• Randallkeller

    You are there, sir. There are many reasons certain behavior is wrong, but people do wrong things every day, so something has to kick in to stop us. We all know the store won’t fold because we steal a pack of gum, but we don’t steal one because we’d be too ashamed if we got caught. And some of us, too ashamed to admit we were thieves – even to ourselves. People who are rude or abusive or whatever have no shame, so nothing stops them from being those things. There’s no penalty for those, but when we discover bad behavior,we’re ashamed. That’s why it’s healthy. Sociopaths don’t have it at all.

  • Diana

    She would have been clearer if she just said “conscience.” We develop one from watching good role models who act morally, and who teach us the golden rule. Shaming, even when we do it to ourselves, is always unhealthy. It can lead to bad behaviors like addictions and violence.

  • Maria Laing

    I’m not sure I relate to Karla McLaren’s post. I am working on it. I struggles with the emotions and thoughts about Aurora’s event on a deep personal level. I’ve lived in Denver and have family there. Yesterday and today I spoke at length with one of my brothers there. We experienced domestic gun violence. When I was an early teen our mother, who has deep sociopathic tendencies shot my father at close range in our kitchen with a 12 gauge shotgun. I don’t pretend to understand what leads a person to “cross the line” into behavior that is so brutal and irrevocable, and who exhibits no shame or remorse, as is the case with our mother. What I want to say about this, in a way that contributes something positive to this discussion is in agreement with Randall Keller: sociopaths have no shame, and furthermore, they exhibit degrees violence and abuse everyday in ways that have the potential to kill our spirits, if not our bodies. Sociopaths tend to be narcissistic as well. Having a mother with these tendencies has made me extremely sensitive to violence and abusive behaviors of any sort. As much as many of us attempt to ascend to higher evolvement here on earth, realistically there seems to be no end in sight to these experiences as long as we are in this demension. I think the only thing we have within our power to do in response to these cruel events is to refine our own ways of relating to one another, to bring ourselves into balance in every conscious moment. This is the only way I can figure out to transcend such violence. My heart breaks for all those who have lost loved ones….they are going through such pain right now, and for those who were wounded, emotionally and physically, who will have to live with the memory of it the rest of their lives.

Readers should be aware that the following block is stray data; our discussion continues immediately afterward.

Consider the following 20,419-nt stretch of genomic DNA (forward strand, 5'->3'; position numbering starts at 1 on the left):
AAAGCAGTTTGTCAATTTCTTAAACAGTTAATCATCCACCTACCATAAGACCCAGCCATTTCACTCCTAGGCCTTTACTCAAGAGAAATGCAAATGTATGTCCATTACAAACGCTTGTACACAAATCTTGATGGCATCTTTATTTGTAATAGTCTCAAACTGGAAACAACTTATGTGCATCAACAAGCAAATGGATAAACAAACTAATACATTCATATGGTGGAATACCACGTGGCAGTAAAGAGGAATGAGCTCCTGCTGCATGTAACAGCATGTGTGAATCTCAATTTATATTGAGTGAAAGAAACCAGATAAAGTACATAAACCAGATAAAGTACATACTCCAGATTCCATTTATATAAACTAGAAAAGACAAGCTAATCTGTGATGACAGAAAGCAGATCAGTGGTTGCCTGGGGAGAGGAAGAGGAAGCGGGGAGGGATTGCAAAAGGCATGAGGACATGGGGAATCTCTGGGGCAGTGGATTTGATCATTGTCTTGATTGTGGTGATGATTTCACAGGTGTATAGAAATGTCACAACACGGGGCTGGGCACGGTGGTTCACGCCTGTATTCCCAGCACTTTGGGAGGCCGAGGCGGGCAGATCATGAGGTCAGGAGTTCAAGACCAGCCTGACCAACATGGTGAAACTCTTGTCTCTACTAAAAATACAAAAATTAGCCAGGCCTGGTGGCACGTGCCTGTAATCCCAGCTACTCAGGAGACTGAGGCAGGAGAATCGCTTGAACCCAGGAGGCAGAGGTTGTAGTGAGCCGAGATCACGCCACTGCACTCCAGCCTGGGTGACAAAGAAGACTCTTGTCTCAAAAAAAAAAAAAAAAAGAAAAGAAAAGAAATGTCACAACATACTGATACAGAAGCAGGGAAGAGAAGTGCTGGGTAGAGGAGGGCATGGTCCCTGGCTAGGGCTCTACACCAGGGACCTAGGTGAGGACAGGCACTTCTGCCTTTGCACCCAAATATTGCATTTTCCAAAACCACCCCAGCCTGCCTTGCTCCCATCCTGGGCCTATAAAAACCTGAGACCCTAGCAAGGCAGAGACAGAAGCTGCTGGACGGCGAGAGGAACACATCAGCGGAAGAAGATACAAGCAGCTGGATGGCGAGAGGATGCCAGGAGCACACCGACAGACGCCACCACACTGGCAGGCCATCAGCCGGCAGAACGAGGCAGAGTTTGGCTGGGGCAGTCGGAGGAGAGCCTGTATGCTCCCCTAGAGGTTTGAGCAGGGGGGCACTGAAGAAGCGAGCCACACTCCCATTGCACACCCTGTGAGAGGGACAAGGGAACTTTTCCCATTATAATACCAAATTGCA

• Aunt Sarah

    I understand why she is speaking of shame, and not conscience. Diana says conscience is developed…a learned behavior, a “thing” you “have”.
    “healthy shame” is a normal feeling, and a good thing! Even her book is speaking of “feelings and why we have them”! Healthy feelings, healthy shame, as opposed to unhealthy feelings, unhealthy shame (ie. being “shamed”).
    Randall gets that some people have NO shame, apparently NO appropriate feelings that appropriately kick in, that lets us feel like doing what’s right.

    How many times have you read about serial killers abusing animals, and abusing others as children? Some think that they are born with something missing!! Is seems this smiling murderer is missing appropriate feelings, that did not kick in and stop him from being evil.